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plan. the president's advisers say that on an annual basis, the average benefit is closer to $500. the u.k. chancellor philip hammond says he will release more money to help say a prayer for what he calls a no deal brexit if there are not clear signs of progress in talks with the european union early 2018. he spoke to the parliament treasury today. >> no deal, but a friendly reach at, if we do not deal, we will work together to cooperate and make things run as smoothly as possible. we also have to consider the possibility of a breakdown in negotiations where we have no cooperation. >> hammond pushed back at the suggestion he should release cash now and said we will not spend it earlier than necessary to make some immigration point. the iranian president says that president trump presses ahead
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with threats to do away with the nuclear deal, it will be a failure for america and not iran . speaking to his cabinet in tehran, the president of iran says it will be clear which is the rebellious government and which is the side that violates international rules. this week, president trump expected to decertify the iran compliance with that agreement. global news 24 hours a day, powered by more than 2700 journalist and analysts in more than 120 countries. i am mark crumpton. this is bloomberg. ♪ shery: thank you. hill, how on capitol the cap to tax reform will affect big banks third-quarter results. this is bloomberg. ♪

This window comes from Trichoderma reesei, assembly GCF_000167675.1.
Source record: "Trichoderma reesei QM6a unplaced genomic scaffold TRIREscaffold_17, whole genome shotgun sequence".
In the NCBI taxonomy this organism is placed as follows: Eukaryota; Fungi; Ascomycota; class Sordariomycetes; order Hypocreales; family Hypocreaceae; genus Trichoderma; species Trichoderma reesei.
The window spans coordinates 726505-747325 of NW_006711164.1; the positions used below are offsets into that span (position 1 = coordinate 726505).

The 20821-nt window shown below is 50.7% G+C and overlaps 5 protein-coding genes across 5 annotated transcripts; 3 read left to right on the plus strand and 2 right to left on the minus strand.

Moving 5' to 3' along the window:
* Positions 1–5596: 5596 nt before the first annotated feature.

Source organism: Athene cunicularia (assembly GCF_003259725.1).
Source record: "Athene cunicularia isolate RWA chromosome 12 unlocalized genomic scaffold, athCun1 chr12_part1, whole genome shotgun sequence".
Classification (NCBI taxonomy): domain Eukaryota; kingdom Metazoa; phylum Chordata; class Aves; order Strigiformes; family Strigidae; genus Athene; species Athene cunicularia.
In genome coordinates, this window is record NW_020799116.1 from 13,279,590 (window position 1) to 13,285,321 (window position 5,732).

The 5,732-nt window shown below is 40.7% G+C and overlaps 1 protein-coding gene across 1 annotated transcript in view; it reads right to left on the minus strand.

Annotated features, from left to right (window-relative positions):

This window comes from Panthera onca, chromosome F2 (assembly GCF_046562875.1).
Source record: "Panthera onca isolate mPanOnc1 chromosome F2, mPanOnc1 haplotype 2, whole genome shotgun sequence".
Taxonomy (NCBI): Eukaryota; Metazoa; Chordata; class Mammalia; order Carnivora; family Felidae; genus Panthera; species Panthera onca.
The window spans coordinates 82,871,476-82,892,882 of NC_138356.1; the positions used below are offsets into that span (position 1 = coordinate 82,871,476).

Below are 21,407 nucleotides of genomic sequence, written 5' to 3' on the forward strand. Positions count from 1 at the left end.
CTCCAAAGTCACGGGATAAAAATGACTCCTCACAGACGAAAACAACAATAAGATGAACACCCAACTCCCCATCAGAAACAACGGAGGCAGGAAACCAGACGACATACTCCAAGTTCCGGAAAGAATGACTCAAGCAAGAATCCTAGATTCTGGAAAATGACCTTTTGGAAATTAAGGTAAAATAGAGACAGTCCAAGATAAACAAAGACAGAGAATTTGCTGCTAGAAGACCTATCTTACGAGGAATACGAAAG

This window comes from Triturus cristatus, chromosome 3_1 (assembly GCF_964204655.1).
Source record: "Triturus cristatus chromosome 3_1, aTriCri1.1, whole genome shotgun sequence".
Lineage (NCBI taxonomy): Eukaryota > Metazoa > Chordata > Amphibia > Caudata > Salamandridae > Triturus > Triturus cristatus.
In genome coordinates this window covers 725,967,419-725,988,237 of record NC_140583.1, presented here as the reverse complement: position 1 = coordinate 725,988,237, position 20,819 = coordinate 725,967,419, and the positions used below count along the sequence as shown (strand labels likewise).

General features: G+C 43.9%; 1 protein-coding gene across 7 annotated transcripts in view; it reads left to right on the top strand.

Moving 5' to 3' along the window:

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♪ shery: this is bloomberg markets, i am shery ahn. vonnie: the hazard the surrounding the future of tax reform could make an appearance on wall street as banks europe to kick the third-quarter earnings season. willmorgan and citigroup report results tomorrow and bank of america and wells fargo take center stage on friday. for more let's bring in our u.s. banks leader. timeve a surprise the last , remember when we got better fix trading revenues from one of the banks. which bank will surprise and verbally come from -- which will it come from? >> you could see a surprise in the trading because expectations for that business have been brought down. you have a lot of the executives talking in early september about the business being slow.